Metallic carbon nanotubes have also been proposed for nanoelectronic interconnects since they can carry high current densities. This is a useful property as wires to transfer current are another basic building block of any electrical system. Carbon nanotubes have specifically found so much use in NEMS that methods have already been discovered to connect suspended carbon nanotubes to other nanostructures. This allows carbon nanotubes to form complicated nanoelectric systems. Because carbon based products can be properly controlled and act as interconnects as well as transistors, they serve as a fundamental material in the electrical components of NEMS.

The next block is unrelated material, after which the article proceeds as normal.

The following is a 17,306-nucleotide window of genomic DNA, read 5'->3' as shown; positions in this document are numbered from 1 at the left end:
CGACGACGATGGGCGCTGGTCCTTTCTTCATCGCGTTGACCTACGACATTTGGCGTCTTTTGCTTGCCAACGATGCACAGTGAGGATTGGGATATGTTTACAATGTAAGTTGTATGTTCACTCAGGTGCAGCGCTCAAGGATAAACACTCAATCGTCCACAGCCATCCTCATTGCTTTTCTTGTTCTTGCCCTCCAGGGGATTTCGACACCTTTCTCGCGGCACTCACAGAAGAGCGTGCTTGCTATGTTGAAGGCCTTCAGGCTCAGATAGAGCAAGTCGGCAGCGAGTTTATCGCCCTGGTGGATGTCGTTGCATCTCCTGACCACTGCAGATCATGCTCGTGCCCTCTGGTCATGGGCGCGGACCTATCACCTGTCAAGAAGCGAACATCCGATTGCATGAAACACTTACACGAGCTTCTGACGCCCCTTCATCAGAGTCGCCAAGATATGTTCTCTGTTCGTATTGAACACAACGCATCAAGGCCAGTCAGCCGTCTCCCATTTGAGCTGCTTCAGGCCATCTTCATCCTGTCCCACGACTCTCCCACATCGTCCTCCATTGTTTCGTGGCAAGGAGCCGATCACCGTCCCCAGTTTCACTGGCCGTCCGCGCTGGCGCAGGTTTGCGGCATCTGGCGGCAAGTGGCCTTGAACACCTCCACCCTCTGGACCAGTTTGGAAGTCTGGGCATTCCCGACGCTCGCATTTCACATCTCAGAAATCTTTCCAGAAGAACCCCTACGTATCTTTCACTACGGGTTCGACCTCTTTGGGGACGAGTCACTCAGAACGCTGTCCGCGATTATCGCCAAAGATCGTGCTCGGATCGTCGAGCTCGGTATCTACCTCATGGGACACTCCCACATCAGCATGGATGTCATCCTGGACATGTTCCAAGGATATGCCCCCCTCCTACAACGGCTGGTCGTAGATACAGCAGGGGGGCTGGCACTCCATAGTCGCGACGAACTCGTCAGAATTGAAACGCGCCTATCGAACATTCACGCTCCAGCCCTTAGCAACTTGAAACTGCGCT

Despite all of the useful properties of carbon nanotubes and graphene for NEMS technology, both of these products face several hindrances to their implementation. One of the main problems is carbon’s response to real life environments. Carbon nanotubes exhibit a large change in electronic properties when exposed to oxygen. Similarly, other changes to the electronic and mechanical attributes of carbon based materials must fully be explored before their implementation, especially because of their high surface area which can easily react with surrounding environments. Carbon nanotubes were also found to have varying conductivities, being either metallic or semiconducting depending on their helicity when processed. Because of this, special treatment must be given to the nanotubes during processing to assure that all of the nanotubes have appropriate conductivities. Graphene also has complicated electric conductivity properties compared to traditional semiconductors because it lacks an energy band gap and essentially changes all the rules for how electrons move through a graphene based device. This means that traditional constructions of electronic devices will likely not work and completely new architectures must be designed for these new electronic devices.